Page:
This pattern is typically combined with yet another event sourcing pattern, as it ensures that all changes made through Command API, are reflected in the read storage as well. The problem with the CQRS scenario, the read storage won't be immediately updated as part of one transaction (for example, as in the CRUD API service case because CRUD systems perform update operations directly against a data store). As a result, the query part will be not aware of the latest changes. Such a delay in storage reflecting the latest state of a resource is referred to as eventual consistency. The event sourcing pattern is very useful because it enables different systems to consume resource state changes as a series of events in the log via an Event Hub capability as you can see in the below diagram.
The diagram also shows the product's query operations performed against the read-only storage and the product's command operations persisted in an Event Hub capability. They are then picked up by another service called Upsert service responsible for upserting (create, update, and logical deletes) the read storage. Once an upsert action takes place, an event is generated that can be consumed by other services interested in any changes of state in product records.
Command and Query services APIs can be managed via lightweight, independently deployable, and scalable API gateways that can run anywhere that allow developers to manage API endpoints. They can handle extremely large volumes, as they run on highly scalable platforms, for example, Apache APISIX, Kong, Tyk, and Ambassador to name a few.
API Gateway can help with the challenges that you meet with implementing standard policies (for example, authorization, throttling, and rate limiting) for APIs. As an API Gateway acts as a central proxy to route all incoming requests from your clients to intended destinations (backend services).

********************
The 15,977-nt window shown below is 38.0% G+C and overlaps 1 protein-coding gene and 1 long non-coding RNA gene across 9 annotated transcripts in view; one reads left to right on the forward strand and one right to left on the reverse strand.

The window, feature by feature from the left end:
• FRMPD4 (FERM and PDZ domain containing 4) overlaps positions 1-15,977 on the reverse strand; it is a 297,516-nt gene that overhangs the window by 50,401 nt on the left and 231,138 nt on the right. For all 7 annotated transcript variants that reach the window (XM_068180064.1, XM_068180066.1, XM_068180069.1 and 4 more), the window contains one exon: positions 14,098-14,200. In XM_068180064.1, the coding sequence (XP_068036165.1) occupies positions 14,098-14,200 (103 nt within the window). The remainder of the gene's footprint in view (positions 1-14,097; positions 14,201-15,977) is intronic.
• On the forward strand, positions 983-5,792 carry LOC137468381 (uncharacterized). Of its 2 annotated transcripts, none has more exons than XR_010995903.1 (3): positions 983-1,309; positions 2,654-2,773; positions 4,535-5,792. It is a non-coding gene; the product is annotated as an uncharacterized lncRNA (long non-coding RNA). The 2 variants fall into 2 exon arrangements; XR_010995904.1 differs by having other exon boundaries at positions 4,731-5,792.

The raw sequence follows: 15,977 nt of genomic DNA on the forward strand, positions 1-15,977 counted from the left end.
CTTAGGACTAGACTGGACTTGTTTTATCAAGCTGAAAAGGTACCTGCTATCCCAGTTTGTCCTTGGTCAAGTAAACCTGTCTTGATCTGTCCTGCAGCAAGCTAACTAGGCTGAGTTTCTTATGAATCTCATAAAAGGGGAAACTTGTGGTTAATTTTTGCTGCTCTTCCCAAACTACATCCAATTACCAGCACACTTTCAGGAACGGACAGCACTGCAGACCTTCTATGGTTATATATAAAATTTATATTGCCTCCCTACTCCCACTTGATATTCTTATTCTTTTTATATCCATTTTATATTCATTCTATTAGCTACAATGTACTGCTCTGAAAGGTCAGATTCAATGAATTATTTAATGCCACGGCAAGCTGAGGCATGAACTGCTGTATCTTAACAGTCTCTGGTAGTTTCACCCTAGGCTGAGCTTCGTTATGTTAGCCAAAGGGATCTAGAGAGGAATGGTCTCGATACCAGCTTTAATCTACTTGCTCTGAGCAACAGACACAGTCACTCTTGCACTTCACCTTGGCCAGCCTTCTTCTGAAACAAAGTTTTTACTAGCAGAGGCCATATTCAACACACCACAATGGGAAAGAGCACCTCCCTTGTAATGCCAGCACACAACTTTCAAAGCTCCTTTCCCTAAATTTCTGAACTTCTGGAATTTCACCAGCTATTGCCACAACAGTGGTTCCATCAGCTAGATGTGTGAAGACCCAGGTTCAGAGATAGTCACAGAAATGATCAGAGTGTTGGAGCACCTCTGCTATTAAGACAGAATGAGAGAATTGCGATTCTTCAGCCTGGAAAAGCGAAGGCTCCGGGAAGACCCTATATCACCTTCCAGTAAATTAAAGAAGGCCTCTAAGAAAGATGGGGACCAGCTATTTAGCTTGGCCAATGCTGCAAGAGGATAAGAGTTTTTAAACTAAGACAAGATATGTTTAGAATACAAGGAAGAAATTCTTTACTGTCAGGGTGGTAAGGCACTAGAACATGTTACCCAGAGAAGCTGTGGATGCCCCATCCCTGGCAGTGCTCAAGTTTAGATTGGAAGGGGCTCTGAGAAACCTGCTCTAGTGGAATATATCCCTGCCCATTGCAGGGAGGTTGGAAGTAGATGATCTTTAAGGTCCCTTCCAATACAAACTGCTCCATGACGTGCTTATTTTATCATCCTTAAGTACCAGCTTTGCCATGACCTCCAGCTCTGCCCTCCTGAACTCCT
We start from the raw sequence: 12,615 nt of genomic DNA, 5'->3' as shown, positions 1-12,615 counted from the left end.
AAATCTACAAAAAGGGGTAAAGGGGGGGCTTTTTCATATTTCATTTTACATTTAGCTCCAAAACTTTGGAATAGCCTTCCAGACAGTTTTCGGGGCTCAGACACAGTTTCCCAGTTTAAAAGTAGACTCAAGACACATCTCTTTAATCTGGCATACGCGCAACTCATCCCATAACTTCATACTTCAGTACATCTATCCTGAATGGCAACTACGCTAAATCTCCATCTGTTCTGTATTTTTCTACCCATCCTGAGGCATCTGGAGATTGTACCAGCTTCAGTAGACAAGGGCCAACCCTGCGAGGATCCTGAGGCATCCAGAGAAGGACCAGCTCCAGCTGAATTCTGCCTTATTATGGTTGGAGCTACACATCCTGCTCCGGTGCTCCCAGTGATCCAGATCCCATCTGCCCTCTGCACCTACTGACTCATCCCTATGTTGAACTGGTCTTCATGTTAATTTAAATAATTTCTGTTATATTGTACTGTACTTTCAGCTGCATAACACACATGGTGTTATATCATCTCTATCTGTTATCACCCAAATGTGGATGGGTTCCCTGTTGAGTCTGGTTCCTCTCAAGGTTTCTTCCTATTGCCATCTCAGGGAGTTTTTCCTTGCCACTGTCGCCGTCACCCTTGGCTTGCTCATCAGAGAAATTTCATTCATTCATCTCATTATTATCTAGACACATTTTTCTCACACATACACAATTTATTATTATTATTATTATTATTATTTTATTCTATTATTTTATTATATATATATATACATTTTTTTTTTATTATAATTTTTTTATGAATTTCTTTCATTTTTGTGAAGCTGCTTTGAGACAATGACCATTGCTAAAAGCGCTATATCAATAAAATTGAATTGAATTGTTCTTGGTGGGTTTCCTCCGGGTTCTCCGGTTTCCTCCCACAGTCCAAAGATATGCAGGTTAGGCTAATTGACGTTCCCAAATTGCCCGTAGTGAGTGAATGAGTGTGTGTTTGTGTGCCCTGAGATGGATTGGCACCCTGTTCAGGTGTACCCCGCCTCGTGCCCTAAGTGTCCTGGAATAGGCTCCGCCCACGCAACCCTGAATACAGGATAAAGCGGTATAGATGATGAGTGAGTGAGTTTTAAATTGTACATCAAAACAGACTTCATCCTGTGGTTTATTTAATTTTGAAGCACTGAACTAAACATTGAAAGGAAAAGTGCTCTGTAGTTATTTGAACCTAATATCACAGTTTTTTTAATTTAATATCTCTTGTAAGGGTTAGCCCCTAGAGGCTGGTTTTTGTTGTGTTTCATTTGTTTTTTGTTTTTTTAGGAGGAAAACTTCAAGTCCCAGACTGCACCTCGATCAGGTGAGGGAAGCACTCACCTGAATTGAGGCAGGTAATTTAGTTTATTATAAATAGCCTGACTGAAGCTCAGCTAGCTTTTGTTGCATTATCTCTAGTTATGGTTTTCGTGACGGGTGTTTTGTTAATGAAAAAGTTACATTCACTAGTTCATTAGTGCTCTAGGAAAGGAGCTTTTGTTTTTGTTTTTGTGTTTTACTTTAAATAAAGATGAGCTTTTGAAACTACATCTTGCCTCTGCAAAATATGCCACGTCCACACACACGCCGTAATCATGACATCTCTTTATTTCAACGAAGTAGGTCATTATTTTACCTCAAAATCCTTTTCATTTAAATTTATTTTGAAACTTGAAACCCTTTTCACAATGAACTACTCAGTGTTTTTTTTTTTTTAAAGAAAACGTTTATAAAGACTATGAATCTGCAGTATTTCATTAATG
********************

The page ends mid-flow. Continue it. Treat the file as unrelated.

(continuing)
You can utilize the API Gateway to expose a REST API in front of an event-driven integration. The below diagram illustrates the pattern first and foremost by showing how an API gateway implements resourcing routing to route read calls to the product's query service and upsert calls to the product's command service.
Serverless event processing
We can create our consumer services by using Serverless functions. Serverless is a popular event-driven architectural style that is rapidly gaining traction when building and operating cloud-native applications. Serverless platforms can be categorized into two broad categories, Function as a Service (FaaS) and Backend as a Service (BaaS). The FaaS method allows customers to build, deploy, run, and manage their applications without managing the underlying infrastructure. When events arrive at the Event Hub, a new serverless (a piece of code or a function) is triggered to handle the event as it is shown in the next diagram.
There are many FaaS providers in the market and each platform has unique scenarios in which it shines. The largest cloud companies (AWS, Azure, Google) provide solutions (AWS Lambda, Azure Functions, and Google Cloud Function respectively) that are meant to fit nearly every situation with generic cloud products.
The blog post demonstrated shortly how to build event-driven API services by using some well-known patterns that is flexible to change and more easily decomposed.
Despite some notable advantages the approach has, there are also some disadvantages as well. It increases the complexity of implementation, especially when compared with traditional CRUD services.
Since our example is based on traditional REST APIs all use HTTP as the transport and protocol layer, the situation is much more complex when it comes to event-driven APIs. However, the same approach can also be applied to multiple different protocols (for example, WebSockets, MQTT, or SSE) depending on the capabilities offered by the API gateway chosen (For example, Apache APISIX supports the proxy of gRPC Web protocol by means of its plug-in) how it handles conversions from one protocol to another.
➔ API Gateway.